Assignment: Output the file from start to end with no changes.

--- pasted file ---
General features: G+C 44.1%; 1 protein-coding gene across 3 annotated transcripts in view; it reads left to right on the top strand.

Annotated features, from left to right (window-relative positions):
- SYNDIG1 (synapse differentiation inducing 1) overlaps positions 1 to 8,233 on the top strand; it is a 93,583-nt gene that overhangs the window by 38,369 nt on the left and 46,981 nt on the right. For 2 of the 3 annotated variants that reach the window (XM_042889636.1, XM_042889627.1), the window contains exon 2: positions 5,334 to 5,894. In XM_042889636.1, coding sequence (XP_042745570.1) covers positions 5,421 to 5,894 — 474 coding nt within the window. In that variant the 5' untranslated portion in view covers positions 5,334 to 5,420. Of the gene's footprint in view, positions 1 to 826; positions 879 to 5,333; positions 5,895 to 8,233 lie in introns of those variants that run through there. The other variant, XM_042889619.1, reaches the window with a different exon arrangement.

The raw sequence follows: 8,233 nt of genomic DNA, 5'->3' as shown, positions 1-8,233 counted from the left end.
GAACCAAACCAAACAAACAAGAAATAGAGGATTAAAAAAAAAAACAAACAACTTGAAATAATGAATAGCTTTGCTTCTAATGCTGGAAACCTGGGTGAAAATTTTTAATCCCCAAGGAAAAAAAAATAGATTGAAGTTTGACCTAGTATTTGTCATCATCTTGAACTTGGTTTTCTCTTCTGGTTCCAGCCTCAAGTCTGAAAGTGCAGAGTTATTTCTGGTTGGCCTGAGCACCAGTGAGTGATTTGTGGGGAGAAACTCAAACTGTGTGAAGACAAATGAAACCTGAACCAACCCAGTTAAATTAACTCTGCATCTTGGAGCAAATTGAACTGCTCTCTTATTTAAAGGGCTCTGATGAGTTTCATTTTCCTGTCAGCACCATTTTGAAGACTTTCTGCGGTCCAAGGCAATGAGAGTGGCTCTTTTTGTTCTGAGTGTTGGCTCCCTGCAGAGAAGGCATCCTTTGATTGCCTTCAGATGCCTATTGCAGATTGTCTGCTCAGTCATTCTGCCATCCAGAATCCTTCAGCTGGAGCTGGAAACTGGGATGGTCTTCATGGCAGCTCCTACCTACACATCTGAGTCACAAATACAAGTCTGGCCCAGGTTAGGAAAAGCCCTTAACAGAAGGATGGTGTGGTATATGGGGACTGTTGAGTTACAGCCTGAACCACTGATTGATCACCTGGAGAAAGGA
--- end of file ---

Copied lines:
General features: G+C 44.1%; 1 protein-coding gene across 3 annotated transcripts in view; it reads left to right on the top strand.

Annotated features, from left to right (window-relative positions):
- SYNDIG1 (synapse differentiation inducing 1) overlaps positions 1 to 8,233 on the top strand; it is a 93,583-nt gene that overhangs the window by 38,369 nt on the left and 46,981 nt on the right. For 2 of the 3 annotated variants that reach the window (XM_042889636.1, XM_042889627.1), the window contains exon 2: positions 5,334 to 5,894. In XM_042889636.1, coding sequence (XP_042745570.1) covers positions 5,421 to 5,894 — 474 coding nt within the window. In that variant the 5' untranslated portion in view covers positions 5,334 to 5,420. Of the gene's footprint in view, positions 1 to 826; positions 879 to 5,333; positions 5,895 to 8,233 lie in introns of those variants that run through there. The other variant, XM_042889619.1, reaches the window with a different exon arrangement.

The raw sequence follows: 8,233 nt of genomic DNA, 5'->3' as shown, positions 1-8,233 counted from the left end.
GAACCAAACCAAACAAACAAGAAATAGAGGATTAAAAAAAAAAACAAACAACTTGAAATAATGAATAGCTTTGCTTCTAATGCTGGAAACCTGGGTGAAAATTTTTAATCCCCAAGGAAAAAAAAATAGATTGAAGTTTGACCTAGTATTTGTCATCATCTTGAACTTGGTTTTCTCTTCTGGTTCCAGCCTCAAGTCTGAAAGTGCAGAGTTATTTCTGGTTGGCCTGAGCACCAGTGAGTGATTTGTGGGGAGAAACTCAAACTGTGTGAAGACAAATGAAACCTGAACCAACCCAGTTAAATTAACTCTGCATCTTGGAGCAAATTGAACTGCTCTCTTATTTAAAGGGCTCTGATGAGTTTCATTTTCCTGTCAGCACCATTTTGAAGACTTTCTGCGGTCCAAGGCAATGAGAGTGGCTCTTTTTGTTCTGAGTGTTGGCTCCCTGCAGAGAAGGCATCCTTTGATTGCCTTCAGATGCCTATTGCAGATTGTCTGCTCAGTCATTCTGCCATCCAGAATCCTTCAGCTGGAGCTGGAAACTGGGATGGTCTTCATGGCAGCTCCTACCTACACATCTGAGTCACAAATACAAGTCTGGCCCAGGTTAGGAAAAGCCCTTAACAGAAGGATGGTGTGGTATATGGGGACTGTTGAGTTACAGCCTGAACCACTGATTGATCACCTGGAGAAAGGA